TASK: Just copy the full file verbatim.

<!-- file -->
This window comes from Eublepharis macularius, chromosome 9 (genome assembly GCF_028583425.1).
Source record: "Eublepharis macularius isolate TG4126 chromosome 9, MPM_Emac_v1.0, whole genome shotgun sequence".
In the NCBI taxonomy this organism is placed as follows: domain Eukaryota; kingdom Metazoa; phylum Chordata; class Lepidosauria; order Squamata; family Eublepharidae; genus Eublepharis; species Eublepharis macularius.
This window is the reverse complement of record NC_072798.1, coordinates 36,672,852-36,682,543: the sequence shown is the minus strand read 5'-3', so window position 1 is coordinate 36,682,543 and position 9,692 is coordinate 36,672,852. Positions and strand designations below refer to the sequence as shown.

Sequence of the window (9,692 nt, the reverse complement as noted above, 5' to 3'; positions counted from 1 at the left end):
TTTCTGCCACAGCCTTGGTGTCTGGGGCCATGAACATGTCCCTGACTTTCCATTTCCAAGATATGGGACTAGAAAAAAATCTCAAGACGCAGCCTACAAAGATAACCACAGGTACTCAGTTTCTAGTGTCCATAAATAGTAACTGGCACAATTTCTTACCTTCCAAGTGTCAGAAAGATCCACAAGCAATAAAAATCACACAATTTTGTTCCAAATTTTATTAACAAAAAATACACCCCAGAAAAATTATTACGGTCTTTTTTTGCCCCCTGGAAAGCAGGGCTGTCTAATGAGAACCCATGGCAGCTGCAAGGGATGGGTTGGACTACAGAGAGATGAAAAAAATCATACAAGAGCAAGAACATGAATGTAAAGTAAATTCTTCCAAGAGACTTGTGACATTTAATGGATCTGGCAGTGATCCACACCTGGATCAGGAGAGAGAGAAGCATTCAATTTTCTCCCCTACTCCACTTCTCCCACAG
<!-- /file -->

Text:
This window comes from Eublepharis macularius, chromosome 9 (genome assembly GCF_028583425.1).
Source record: "Eublepharis macularius isolate TG4126 chromosome 9, MPM_Emac_v1.0, whole genome shotgun sequence".
In the NCBI taxonomy this organism is placed as follows: domain Eukaryota; kingdom Metazoa; phylum Chordata; class Lepidosauria; order Squamata; family Eublepharidae; genus Eublepharis; species Eublepharis macularius.
This window is the reverse complement of record NC_072798.1, coordinates 36,672,852-36,682,543: the sequence shown is the minus strand read 5'-3', so window position 1 is coordinate 36,682,543 and position 9,692 is coordinate 36,672,852. Positions and strand designations below refer to the sequence as shown.

Sequence of the window (9,692 nt, the reverse complement as noted above, 5' to 3'; positions counted from 1 at the left end):
TTTCTGCCACAGCCTTGGTGTCTGGGGCCATGAACATGTCCCTGACTTTCCATTTCCAAGATATGGGACTAGAAAAAAATCTCAAGACGCAGCCTACAAAGATAACCACAGGTACTCAGTTTCTAGTGTCCATAAATAGTAACTGGCACAATTTCTTACCTTCCAAGTGTCAGAAAGATCCACAAGCAATAAAAATCACACAATTTTGTTCCAAATTTTATTAACAAAAAATACACCCCAGAAAAATTATTACGGTCTTTTTTTGCCCCCTGGAAAGCAGGGCTGTCTAATGAGAACCCATGGCAGCTGCAAGGGATGGGTTGGACTACAGAGAGATGAAAAAAATCATACAAGAGCAAGAACATGAATGTAAAGTAAATTCTTCCAAGAGACTTGTGACATTTAATGGATCTGGCAGTGATCCACACCTGGATCAGGAGAGAGAGAAGCATTCAATTTTCTCCCCTACTCCACTTCTCCCACAG